Steamed chicken fits the bill when you want a meal with chicken that doesn't have any added extra oil from sautéing. However, lugging out a bulky steamer for a few pieces of chicken isn't necessary; you can use the pots and appliances already in your kitchen.
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Once cooked, steamed chicken can be used in salads or as a stuffing for tacos or burritos. Minced steamed chicken also works well in pot stickers, egg rolls or lettuce wraps.
Prepare the Chicken
Get your chicken ready for its steam bath. Just keep in mind: Whole pieces of chicken, such as thighs or drumsticks, take longer to steam than slices of chicken. And steamed chicken skin isn't particularly attractive, so you may want to remove it.
- Cut the chicken into equally sized pieces.
- Season the chicken to taste with salt and pepper.
- Another seasoning option is to lay the raw chicken on a bed of herbs such as tarragon, chervil, rosemary or sage.
- Fill a pot or other dish (based on your cooking method below) with water. As the water boils, the steam comes up through the herbs and flavors the chicken.
- You don't have to limit yourself to water as the steaming liquid. Try wine, fruit juice or chicken broth.
Once your chicken is prepped and ready to go, you have three options for steaming chicken without a steamer.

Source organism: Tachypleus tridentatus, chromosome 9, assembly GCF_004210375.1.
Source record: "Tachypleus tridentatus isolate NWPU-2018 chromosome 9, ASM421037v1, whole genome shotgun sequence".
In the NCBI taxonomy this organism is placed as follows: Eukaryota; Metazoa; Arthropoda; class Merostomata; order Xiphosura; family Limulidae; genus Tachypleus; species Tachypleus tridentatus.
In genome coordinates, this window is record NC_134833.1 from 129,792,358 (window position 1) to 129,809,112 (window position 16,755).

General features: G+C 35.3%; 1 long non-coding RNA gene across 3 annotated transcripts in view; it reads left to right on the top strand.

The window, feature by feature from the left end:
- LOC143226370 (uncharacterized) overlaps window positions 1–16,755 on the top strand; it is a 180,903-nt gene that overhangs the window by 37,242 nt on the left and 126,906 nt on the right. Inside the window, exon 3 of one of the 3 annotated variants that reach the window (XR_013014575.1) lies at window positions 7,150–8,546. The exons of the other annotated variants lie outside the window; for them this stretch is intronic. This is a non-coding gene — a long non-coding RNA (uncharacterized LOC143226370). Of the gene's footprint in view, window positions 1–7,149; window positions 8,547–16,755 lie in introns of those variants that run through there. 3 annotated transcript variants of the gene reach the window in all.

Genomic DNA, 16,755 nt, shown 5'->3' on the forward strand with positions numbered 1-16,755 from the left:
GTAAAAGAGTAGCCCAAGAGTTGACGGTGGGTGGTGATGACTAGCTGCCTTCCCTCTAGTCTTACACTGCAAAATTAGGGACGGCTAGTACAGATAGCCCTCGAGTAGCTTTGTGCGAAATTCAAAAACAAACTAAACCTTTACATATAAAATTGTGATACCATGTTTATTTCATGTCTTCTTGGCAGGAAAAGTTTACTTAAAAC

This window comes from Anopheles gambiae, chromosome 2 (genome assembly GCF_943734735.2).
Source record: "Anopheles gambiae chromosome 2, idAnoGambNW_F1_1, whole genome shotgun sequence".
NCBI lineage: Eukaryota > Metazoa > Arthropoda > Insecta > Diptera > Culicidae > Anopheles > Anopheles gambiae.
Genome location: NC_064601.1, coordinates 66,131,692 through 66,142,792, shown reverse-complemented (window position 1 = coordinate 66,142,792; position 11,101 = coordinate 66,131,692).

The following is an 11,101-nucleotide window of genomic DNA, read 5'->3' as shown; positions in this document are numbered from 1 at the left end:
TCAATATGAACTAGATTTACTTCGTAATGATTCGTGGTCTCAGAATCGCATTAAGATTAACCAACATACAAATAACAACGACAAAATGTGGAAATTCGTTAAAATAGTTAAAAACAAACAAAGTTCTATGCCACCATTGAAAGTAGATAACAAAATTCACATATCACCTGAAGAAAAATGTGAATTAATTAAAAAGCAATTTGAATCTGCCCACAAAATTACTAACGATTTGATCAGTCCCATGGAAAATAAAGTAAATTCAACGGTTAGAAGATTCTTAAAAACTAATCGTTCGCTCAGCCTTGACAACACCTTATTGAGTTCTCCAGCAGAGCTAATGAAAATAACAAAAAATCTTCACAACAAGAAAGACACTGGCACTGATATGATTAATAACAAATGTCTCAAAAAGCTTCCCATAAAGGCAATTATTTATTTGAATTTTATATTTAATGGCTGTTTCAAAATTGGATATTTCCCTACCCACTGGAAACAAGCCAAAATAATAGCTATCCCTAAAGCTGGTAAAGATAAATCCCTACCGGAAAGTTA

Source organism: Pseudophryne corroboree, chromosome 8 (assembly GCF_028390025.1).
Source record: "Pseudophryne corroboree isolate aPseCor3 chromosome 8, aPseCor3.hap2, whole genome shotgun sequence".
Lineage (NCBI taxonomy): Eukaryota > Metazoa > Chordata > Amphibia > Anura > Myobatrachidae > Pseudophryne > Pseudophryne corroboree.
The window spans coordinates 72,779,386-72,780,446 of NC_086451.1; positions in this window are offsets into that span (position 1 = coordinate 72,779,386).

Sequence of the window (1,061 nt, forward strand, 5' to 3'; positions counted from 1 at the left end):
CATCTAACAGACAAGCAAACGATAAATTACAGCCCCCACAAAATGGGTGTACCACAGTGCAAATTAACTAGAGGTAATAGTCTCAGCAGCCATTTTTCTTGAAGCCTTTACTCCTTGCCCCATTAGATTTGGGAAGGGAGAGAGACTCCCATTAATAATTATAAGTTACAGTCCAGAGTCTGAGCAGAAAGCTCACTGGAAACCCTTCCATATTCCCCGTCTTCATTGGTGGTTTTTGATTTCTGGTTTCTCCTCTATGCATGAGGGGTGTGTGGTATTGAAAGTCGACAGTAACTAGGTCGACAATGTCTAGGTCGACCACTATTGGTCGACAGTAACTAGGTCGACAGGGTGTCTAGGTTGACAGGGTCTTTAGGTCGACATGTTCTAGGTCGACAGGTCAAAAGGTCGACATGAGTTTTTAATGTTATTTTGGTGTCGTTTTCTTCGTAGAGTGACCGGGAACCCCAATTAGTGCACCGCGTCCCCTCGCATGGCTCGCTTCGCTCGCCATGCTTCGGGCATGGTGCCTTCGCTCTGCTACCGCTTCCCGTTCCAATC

1. Create a Makeshift Steamer
If you don't have a vegetable or rice steamer, not to worry. Create your own steamer using a large pot with a tight-fitting lid.
- Put a colander in the pot and the chicken slices in the colander. The pot should be filled with enough liquid to almost come up to the bottom of the colander but not quite.
- Turn on the stove burner to medium.
- When the liquid starts to boil, cover with the lid and turn the heat down to low. The liquid should barely boil.
- Steam until the internal temperature of the chicken reaches 165 degrees Fahrenheit.
2. Place Into the Oven
Put your oven to work steaming the chicken and freeing up the stove for other dishes. It's as simple as putting a cake or cookie cooling rack inside the baking pan. The rack keeps the chicken up and out of the water.
- Cover the pan with aluminum foil before you put it in the oven.
- If you want to jump-start the steaming process, fill the pan with boiling water or liquid.
- If your racks aren't high enough, scrunch up rolls of aluminum foil and place on top of the rack.
- Then, put the chicken on the rolls of foil.
3. Wrap It Up
Steam the chicken wrapped in microwave-safe plastic wrap and aluminum foil. You have your choice of two ways.
- Wrap each piece of seasoned chicken — legs, drumsticks and half breasts — tightly in plastic wrap and then in aluminum foil.
- Place in an oven preheated to 300 degrees Fahrenheit and bake until the internal temperature of the chicken reaches 165 degrees Fahrenheit. The plastic wrap steams the chicken in its own juices. The aluminum foil protects the plastic wrap from melting.
- You could also wrap a whole chicken and use this same method.
- The second method is to place the chicken in a baking pan with a cup of water. Cover the pan with plastic wrap and then with aluminum foil.